Information on Tablets A-Z
Generic ingredients: Amphetamines
Why is this drug prescribed: Adderall is prescribed in the treatment of Attention Deficit Hyperactivity Disorder (ADHD), the condition in which a child exhibits a short attention span and becomes easily distracted, overly emotional, excessively active, and highly impulsive. It should be used as part of a broader treatment plan that includes psychological, educational, and social measures. An extended-release form of the drug, called Adderall XR, is available for once-daily treatment of ADHD. The regular form of Adderall is also prescribed for narcolepsy (uncontrollable attacks of sleep).
Most important fact about this drug: Adderall, like all amphetamines, has a high potential for abuse. If used in large doses over long periods of time, it can cause dependence and addiction. Be careful to take Adderall only as prescribed.
How should you take this medication: Never take more Adderall than your doctor has prescribed. Do not take it for a longer time or for any other purpose than prescribed. Take the first dose upon awakening. If additional doses are prescribed, take them at intervals of 4 to 6 hours. Avoid late evening doses, which can interfere with sleep. Adderall XR capsules can be taken whole, or the contents can be sprinkled on applesauce. The applesauce should be eaten immediately, without chewing. Be sure to use the entire contents of the capsule. --If you miss a dose... If you are taking 1 dose a day, and at least 6 hours remain before bedtime, take the dose as soon as you remember. If you don't remember until the next day, skip the dose and go back to your regular schedule. Do not take a double dose. If you are taking more than 1 dose a day, and you remember within an hour or so of the scheduled time, take the missed dose immediately. Otherwise, skip the dose and go back to your regular schedule. Never take 2 doses at once. --Storage information... Store at room temperature in a tight, light-resistant container.
What side effects may occur: Side effects cannot be anticipated. If any develop or change in intensity, tell your doctor as soon as possible. Only your doctor can determine if it is safe for you or your child to continue taking Adderall. Side effects may include: Accidental injury, changes in sex drive, constipation, depression, diarrhea, dizziness, dry mouth, emotional instability, exaggerated feelings of well-being, fatigue, fever, headache, high blood pressure, hives, impotence, indigestion, infections, insomnia, loss of appetite, mental disturbances, nausea, nervousness, overstimulation, rapid or pounding heartbeat, restlessness, stomach and intestinal disturbances, tremor, twitches, unpleasant taste, vomiting, weakened heart, weight loss, worsening of tics (including Tourette's syndrome)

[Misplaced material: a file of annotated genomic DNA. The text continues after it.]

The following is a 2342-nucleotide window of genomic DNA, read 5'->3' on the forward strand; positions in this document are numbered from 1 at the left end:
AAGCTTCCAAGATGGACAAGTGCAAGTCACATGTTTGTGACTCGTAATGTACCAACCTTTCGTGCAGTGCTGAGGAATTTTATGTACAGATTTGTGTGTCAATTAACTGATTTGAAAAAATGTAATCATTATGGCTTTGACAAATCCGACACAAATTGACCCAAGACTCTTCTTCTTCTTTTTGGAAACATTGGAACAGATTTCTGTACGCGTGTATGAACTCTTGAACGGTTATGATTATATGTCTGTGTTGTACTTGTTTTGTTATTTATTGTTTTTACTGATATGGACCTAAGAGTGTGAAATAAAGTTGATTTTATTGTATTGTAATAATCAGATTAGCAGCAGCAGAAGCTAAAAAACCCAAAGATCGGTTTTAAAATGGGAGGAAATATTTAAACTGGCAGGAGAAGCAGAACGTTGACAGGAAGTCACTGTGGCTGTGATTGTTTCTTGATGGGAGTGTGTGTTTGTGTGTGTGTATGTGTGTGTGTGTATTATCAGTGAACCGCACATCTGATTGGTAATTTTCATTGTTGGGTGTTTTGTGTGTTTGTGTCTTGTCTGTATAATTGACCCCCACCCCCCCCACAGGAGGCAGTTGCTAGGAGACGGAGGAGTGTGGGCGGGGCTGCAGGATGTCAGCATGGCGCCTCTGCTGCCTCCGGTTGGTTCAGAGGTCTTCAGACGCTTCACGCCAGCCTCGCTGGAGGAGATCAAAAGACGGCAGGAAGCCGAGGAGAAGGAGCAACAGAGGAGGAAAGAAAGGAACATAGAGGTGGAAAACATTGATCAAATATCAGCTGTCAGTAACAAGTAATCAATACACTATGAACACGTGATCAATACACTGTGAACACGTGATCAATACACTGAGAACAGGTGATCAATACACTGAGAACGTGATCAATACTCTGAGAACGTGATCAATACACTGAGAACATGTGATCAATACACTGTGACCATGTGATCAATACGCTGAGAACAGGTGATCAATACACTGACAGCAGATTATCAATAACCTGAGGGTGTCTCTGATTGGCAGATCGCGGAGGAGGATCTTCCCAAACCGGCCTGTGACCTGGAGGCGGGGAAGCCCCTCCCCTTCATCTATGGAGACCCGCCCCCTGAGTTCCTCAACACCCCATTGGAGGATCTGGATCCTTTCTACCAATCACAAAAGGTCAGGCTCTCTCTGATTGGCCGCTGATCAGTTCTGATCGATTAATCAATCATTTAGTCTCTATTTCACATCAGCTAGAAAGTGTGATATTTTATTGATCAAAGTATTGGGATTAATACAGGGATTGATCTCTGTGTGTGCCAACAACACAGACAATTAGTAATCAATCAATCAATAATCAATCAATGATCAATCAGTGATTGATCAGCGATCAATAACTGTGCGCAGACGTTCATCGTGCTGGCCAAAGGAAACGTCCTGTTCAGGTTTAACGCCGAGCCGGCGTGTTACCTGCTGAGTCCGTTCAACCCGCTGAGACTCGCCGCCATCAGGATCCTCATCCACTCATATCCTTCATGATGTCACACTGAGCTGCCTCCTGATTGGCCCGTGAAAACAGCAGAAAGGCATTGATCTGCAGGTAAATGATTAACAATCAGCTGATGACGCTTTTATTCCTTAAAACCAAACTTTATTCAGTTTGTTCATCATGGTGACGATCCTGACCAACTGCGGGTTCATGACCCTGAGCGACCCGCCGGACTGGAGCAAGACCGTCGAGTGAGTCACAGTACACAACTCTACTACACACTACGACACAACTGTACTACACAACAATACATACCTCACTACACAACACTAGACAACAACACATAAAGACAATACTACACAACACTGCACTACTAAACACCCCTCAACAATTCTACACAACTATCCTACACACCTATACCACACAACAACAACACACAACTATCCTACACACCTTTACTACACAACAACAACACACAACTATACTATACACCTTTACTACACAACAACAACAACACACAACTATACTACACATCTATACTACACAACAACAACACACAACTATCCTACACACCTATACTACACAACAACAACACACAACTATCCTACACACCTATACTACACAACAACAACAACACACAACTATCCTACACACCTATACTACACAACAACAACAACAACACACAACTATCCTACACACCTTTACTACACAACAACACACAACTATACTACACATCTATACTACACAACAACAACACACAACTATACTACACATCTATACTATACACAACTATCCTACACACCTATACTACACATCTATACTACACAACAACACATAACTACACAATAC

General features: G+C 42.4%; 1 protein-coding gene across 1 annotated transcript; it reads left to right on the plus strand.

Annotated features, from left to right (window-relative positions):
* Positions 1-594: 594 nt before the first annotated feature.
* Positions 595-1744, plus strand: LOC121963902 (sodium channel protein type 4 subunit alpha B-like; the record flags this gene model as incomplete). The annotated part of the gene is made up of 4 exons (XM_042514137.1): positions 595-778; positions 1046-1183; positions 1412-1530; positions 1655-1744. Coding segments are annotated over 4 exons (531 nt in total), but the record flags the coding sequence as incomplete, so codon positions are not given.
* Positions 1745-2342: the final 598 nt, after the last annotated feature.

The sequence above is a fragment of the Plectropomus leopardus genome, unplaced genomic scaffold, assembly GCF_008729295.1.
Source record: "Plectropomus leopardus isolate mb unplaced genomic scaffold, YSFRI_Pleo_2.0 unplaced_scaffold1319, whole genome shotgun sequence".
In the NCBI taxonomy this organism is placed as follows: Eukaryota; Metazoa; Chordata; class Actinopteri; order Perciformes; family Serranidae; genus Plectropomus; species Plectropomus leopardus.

Why should this drug not be prescribed: Do not use Adderall if you have any of the following conditions: Heart disease Hardening of the arteries High blood pressure High pressure in the eye (glaucoma) Overactive thyroid gland Never take Adderall within 14 days of taking an antidepressant classified as an MAO inhibitor, including Nardil and Parnate. A potentially life-threatening spike in blood pressure could result. Your doctor will not prescribe Adderall if you have ever had a reaction to similar stimulant drugs. The doctor will also avoid prescribing Adderall if you appear agitated or are prone to substance abuse.